Luke Yeager Luke Yeager - 4 days ago 4
C Question

Print a deprecation warning when using a macro in a #if statement

I want to deprecate a macro in such a way that it will print a nice warning even if used inside of a

#if
statement.

This answer is very nearly what I want, but it throws an error when the macro is accessed from within a
#if
statement.

#include <stdio.h>

#define DEPRECATED_CONSTANT _Pragma ("GCC warning \"Deprecated constant!\"") 0
#define DEPRECATED_FUNCTION(...) _Pragma ("GCC warning \"Deprecated function!\"") printf(__VA_ARGS__)

int main() {
// Prints a warning (good)
int n = DEPRECATED_CONSTANT;

// Prints a warning (good)
DEPRECATED_FUNCTION("%d\n", n);

// Throws an error (bad)
#if DEPRECATED_CONSTANT
return 1;
#else
return 2;
#endif
}


The error is:

error: missing binary operator before token "("


Bonus points if you can find me a cross-platform compatible solution!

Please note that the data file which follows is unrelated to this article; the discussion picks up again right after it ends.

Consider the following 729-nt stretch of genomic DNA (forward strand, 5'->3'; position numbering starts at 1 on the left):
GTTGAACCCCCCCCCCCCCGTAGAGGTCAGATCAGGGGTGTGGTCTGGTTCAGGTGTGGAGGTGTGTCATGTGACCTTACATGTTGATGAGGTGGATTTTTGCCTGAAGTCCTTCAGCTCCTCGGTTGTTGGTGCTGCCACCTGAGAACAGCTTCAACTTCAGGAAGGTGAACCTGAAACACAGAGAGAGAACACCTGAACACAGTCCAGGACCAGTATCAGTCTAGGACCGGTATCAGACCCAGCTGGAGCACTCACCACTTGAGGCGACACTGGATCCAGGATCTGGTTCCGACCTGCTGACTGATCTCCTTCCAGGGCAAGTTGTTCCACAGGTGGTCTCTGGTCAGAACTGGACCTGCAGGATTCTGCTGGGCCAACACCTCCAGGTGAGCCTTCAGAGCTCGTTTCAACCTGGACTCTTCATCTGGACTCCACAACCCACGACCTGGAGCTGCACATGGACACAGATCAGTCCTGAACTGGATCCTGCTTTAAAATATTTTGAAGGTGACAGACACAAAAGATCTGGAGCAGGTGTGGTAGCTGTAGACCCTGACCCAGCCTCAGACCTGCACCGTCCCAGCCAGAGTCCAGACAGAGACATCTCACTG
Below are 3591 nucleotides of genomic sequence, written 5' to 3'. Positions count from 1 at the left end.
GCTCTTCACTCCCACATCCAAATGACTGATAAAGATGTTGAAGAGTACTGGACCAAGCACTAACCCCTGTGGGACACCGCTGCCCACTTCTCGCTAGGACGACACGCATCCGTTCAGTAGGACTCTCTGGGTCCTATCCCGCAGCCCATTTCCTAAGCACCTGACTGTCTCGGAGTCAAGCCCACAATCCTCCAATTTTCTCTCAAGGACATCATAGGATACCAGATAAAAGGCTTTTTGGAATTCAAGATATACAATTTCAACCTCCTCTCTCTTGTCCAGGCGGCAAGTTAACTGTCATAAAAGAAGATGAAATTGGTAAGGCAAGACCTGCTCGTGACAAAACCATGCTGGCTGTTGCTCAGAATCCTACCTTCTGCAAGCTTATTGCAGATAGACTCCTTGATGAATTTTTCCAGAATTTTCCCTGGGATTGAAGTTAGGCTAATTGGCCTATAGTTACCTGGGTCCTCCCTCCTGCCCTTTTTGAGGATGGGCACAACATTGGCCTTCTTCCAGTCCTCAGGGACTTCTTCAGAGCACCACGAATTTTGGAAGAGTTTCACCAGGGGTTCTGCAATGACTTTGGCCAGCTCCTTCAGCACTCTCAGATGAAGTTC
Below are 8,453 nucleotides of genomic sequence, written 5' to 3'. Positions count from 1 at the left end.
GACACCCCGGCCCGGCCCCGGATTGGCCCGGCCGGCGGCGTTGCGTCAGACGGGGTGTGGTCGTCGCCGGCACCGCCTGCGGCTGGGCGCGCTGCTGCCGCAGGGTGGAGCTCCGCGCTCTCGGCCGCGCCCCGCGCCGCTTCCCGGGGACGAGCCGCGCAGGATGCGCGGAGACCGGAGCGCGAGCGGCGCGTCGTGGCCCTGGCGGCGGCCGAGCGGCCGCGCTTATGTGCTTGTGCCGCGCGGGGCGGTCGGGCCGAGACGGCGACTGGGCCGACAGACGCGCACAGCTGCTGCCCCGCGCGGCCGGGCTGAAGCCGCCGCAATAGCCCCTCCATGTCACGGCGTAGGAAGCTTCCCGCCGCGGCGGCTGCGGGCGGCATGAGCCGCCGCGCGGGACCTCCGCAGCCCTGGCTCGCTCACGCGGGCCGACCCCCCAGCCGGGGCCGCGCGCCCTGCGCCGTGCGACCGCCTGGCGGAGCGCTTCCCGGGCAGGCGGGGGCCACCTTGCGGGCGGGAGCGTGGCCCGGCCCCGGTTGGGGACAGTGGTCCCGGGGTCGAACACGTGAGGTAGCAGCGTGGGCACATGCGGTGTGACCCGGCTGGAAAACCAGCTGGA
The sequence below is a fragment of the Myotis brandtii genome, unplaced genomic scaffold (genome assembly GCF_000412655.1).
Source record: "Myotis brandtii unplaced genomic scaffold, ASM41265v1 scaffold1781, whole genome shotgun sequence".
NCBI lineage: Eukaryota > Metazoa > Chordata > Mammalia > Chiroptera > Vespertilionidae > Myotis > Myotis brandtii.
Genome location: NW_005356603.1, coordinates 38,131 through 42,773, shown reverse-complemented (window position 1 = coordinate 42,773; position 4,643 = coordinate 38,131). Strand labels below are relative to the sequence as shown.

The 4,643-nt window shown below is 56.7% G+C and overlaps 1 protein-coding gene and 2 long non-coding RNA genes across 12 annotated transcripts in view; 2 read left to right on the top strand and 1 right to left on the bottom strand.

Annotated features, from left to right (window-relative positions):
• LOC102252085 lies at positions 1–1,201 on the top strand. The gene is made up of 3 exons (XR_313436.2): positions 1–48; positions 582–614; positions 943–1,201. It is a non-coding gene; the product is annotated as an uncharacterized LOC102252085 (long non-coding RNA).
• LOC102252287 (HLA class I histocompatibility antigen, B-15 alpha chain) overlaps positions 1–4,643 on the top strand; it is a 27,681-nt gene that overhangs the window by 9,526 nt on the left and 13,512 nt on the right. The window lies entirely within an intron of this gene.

EDIT

I'm trying to handle a breaking change in a library gracefully - I want users to have a nice, clear warning (or error) whenever they use an old macro, so it will be clear that they need to migrate their code to using the new macro. These pragma solutions only work if the value of that constant is used in code, not if the value is accessed in a preprocessor directive.

According to the answers provided below, it seems like there's not a solution to this problem (except possibly when using clang?). Thanks, everyone.

Answer

I want to deprecate a macro in such a way that it will print a nice warning even if used inside of a #if statement.

I was going to suggest the comma operator, but that doesn't seem to work because the _Pragma macro probably yields no real code. Also, gcc, at least, explicitly says you can't do what you suggested with _Pragma():

https://gcc.gnu.org/onlinedocs/cpp/Pragmas.html

The standard is unclear on where a _Pragma operator can appear. The preprocessor does not accept it within a preprocessing conditional directive like ‘#if’. To be safe, you are probably best keeping it out of directives other than ‘#define’, and putting it on a line of its own.

PS - clang 8.1.0 didn't error on your program and gave the warnings you want ...